Mission graduates celebrate sober new life

Recovery program helps men quit drugs, find jobs and hope

October 22, 2001|By Gerard Shields | Gerard Shields,SUN STAFF

Eighteen months ago, Michael J. Bulls walked desolate Baltimore streets as a homeless drug addict and alcoholic.

"I tried Alcoholics Anonymous, Narcotics Anonymous, nothing seemed to work for me," said Bulls, 45. "I thought I was going to die."

Yesterday, Bulls joined 29 fellow graduates receiving diplomas from a spiritual recovery program operated by the Helping Up Mission in East Baltimore. The mission, which has existed since 1885, houses 140 men in its yearlong recovery program.

Bulls received his diploma in front of 1,200 mission supporters at the annual Samaritan's Circle Banquet at Martin's West.

"Today is a starting off point for the rest of my life to get off that wide road of hell and damnation," said Bulls, a former aquatics and wetlands researcher.

Mark O. Langston knows the feeling. About a year ago, Langston, 36, sat in the county jail in Manassas, Va., serving a 90-day sentence for drug possession.

When released, Langston had enough money to make it to Baltimore, where he got a bed at the Helping Up Mission. Yesterday, he described his journey in a poem calling the mission "a sanctuary for the broken to be revived."

Langston now has a fiancee, a paramedic he met while helping another man into an ambulance.

"Things improve," Langston said after receiving his diploma. "I've been waiting for this day."

Mission studies during the past two years show that graduates of the program have an 80 percent chance of being employed and sober a year later.

"When you witness our program - graduates receiving their diplomas - you are witnessing miracle after miracle," said Robert K. Gehman, mission executive director. "These are men who were pulled back from death's door and not just rescued from drug addiction, homelessness and despair, but given a new life."

Under the program, the men are charged $40 rent after the first six months or when they become employed, in order to teach responsibility, Gehman said. Fifty percent of the participants drop out of the program within 45 days.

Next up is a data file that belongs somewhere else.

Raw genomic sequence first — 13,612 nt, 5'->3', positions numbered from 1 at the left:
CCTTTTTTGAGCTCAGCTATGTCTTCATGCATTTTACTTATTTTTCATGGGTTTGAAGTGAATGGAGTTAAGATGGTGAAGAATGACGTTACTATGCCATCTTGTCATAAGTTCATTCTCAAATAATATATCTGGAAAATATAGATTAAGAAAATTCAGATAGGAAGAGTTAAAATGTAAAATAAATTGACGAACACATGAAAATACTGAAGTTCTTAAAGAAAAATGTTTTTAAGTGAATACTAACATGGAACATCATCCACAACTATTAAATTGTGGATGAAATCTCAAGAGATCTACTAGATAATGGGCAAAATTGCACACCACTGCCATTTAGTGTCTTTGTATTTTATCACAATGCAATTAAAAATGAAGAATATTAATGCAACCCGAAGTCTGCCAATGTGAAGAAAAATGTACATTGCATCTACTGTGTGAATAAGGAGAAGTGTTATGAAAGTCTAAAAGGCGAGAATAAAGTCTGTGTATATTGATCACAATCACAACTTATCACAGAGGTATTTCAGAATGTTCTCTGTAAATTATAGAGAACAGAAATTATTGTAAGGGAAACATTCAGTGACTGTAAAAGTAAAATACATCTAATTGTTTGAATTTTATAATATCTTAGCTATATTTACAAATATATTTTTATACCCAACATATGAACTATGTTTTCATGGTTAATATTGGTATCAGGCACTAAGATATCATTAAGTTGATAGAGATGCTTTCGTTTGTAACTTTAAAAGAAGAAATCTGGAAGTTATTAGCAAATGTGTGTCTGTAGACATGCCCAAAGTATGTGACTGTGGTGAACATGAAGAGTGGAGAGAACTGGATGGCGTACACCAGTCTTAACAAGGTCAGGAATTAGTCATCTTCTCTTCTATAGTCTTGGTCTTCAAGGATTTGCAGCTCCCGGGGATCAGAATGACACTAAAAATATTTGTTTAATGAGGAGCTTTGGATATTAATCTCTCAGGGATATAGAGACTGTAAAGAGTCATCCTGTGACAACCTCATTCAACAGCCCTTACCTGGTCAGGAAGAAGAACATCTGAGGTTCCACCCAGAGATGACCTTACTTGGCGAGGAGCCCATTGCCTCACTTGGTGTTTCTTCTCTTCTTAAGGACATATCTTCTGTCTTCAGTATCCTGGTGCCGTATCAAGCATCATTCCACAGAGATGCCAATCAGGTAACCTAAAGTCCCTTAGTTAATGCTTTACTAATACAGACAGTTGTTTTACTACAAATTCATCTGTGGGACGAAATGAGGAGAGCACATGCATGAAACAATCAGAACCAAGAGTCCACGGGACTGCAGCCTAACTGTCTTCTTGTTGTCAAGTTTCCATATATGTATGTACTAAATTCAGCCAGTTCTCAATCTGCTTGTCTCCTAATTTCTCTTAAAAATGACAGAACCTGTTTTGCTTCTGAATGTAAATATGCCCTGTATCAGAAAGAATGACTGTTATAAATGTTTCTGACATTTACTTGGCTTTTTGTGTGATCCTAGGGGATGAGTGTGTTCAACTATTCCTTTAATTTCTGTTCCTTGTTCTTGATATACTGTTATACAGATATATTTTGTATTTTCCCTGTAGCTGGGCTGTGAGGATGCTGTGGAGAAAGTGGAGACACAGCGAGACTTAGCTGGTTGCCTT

"Our program is long enough to change patterns or habits," said Gehman, who has directed the mission for 6 1/2 years. "That's why 30-day programs don't work for most people."

Mission board member Kevin Turner led a 50-man mission choir in songs such as "Victory Is Mine."

"You would not believe how these men have taken responsibility for their lives," Turner told the crowd. "You would not believe how these men have taken responsibility for each other."

For mission financial donors and volunteers, the graduation served as a chance to see their investment pay off.

"This is victory for us," said Dr. Tony Kameen of Towson, who serves on the mission's board. "These men had nothing, and they've won the battle."

Baltimore County Councilman T. Bryan McIntire was one of several elected officials in attendance.

"This is my favorite charity," McIntire said. "They've taken these men off the streets, and they've redeemed them."

For family members of the graduates, the program signified renewal.

"It's wonderful, it's beautiful to see him succeed," Ella Waters of Havre de Grace said of her nephew, Jerry C. Jones Jr. "It's nice to have him back."

For men still in the program, watching new graduates served as inspiration.

"It's a goal," said Andrew Reed, 47, who came to the mission a month ago. "It's something I can set my sights on."

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